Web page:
In the latest Pandemic Journal entry, writer Michelle Ortega reflects on the ways that being ordered to stay home opened up more space for reflection, creativity and new ideas.
A tale of a silver skunk, quiet talk of an unknown sonneteer, and friends at a distance together at York’s. Share in this surreal pandemic journal entry, with Callie Feyen.
It’s the simple things that can show us the way. Join Laura Lynn Brown, and experience the Pentel GraphGear 500 drafting pencil’s power in the midst of the pandemic.
As the social distancing and sheltering at home continue amidst a renewed surge in coronavirus cases, ritual (and açaí) can be a fruitful way to mark and honor the time.
Mahalia Cruz reflects on the ways the pandemic—and slacklining—brought important discoveries to the surface.
When the pandemic ends, where do we go next? How do we love life? Katherine Anne Porter and Mahmoud Darwish show the way.
One of the great challenges of the pandemic is connecting with loved ones, especially our elders. Sandra Heska King reflects on caring for her father from 1500 miles away.
The contraction of the world we interact with during the pandemic has led Bethany Rohde back to her porch, with her journal, to experience the enchantment of sightings in the back yard.
With adult children back at home during the pandemic, it can feel like a return to the way things were. And then again not really. Dheepa Maturi has a beautiful Pandemic Journal entry.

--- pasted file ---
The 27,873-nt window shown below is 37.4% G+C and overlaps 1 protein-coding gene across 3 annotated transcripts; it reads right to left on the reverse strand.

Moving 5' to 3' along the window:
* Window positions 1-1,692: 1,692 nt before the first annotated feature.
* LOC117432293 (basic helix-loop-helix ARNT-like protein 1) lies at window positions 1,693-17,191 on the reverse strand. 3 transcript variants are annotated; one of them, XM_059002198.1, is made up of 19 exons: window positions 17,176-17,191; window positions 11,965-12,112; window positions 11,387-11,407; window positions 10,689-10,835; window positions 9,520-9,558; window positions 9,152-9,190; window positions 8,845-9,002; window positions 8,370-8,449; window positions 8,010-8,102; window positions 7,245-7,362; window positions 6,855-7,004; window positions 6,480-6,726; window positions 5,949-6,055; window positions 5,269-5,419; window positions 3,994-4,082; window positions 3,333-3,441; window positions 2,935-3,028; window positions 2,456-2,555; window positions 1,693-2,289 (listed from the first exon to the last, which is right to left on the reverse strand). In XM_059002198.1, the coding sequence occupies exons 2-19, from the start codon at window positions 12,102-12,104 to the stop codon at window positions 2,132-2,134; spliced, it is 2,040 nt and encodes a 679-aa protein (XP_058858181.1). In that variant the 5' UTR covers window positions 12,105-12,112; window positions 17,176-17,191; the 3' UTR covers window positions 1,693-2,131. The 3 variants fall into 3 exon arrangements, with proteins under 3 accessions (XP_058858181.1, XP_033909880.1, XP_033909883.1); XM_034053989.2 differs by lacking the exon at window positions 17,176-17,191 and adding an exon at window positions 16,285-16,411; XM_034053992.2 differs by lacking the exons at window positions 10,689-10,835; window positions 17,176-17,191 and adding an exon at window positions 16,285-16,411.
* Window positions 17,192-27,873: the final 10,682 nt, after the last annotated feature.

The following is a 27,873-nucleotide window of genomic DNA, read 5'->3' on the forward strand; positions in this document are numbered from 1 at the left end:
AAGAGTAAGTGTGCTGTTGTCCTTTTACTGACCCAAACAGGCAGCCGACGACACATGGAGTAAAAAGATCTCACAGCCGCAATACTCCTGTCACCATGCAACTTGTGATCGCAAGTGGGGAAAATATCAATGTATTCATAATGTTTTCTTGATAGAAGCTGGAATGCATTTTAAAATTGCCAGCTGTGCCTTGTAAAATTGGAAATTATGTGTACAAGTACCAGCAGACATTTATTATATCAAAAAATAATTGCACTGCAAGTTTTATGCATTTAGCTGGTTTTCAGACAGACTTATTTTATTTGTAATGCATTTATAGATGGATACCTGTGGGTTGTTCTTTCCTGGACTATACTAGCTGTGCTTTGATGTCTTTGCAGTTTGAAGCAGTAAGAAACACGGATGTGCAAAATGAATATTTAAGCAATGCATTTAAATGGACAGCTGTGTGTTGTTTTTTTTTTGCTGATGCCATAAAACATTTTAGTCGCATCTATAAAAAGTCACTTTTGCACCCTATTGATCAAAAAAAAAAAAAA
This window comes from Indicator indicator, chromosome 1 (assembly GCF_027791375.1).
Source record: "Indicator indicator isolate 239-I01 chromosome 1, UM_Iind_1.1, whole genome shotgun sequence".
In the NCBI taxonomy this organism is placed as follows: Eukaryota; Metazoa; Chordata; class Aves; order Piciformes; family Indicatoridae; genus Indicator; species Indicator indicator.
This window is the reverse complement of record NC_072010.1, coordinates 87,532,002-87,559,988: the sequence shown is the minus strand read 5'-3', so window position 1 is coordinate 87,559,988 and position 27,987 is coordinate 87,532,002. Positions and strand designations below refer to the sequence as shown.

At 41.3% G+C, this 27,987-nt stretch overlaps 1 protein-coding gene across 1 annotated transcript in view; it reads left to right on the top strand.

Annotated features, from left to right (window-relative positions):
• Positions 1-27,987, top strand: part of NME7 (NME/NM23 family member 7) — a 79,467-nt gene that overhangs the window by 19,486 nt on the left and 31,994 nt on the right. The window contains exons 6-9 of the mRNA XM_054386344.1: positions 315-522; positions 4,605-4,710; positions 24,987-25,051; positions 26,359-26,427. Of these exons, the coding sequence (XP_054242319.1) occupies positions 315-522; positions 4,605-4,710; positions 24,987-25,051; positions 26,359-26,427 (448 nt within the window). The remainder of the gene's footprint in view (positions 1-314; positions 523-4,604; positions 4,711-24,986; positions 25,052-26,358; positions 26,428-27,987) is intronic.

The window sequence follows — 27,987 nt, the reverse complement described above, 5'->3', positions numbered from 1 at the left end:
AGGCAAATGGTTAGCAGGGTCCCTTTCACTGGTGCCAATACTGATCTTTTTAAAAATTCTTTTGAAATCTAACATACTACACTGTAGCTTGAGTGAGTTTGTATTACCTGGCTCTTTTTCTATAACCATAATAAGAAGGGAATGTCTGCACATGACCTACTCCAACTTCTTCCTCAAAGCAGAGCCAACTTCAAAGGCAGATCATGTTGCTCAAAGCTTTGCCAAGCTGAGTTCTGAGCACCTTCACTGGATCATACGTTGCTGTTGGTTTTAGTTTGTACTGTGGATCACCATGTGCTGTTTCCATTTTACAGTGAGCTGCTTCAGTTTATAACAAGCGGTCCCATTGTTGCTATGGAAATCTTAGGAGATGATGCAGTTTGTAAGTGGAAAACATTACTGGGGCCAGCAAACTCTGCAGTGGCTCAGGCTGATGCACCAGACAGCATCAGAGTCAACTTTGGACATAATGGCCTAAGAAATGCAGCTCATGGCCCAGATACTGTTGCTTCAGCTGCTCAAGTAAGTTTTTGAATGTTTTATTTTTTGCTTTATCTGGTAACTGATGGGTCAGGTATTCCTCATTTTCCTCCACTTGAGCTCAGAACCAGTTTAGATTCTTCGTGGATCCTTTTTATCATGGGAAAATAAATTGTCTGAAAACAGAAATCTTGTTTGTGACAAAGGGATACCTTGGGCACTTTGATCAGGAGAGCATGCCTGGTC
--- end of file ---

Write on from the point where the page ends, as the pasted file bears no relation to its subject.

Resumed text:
Rebecca D. Martin reflects on educating children at home during the pandemic and finding joy with the weatherman in a time filled with strong words and superlatives.
In a new Pandemic Journal entry, Laura Boggess reflects on the cutting back of things literal and figurative in a time of social distance and isolating.
Author Megan Willome reads poetry during the pandemic and finds new focus by absorbing the loveliness of unexpected words.
Light outside the window after days of chilling rain offers new hope in the buds, in the eggs, in the peonies, even in the pandemic.
Pandemic Journal: With the coronavirus, few things have changed like shopping for groceries. We may have become 21st century versions of hunter-gatherers.
Richard Maxson reflects on the miracles of our pandemic days, the occurrences that don’t just happen but are a result of hope, faith and effort.
Sunsets, a lake, a ukulele, and a lot of walks mark the days of shelter-at-home in the Dallas-Fort Worth metroplex for our editor Will Willingham.
In times of crisis, there’s a kind of heroism in telling the story, and preserving our humanity.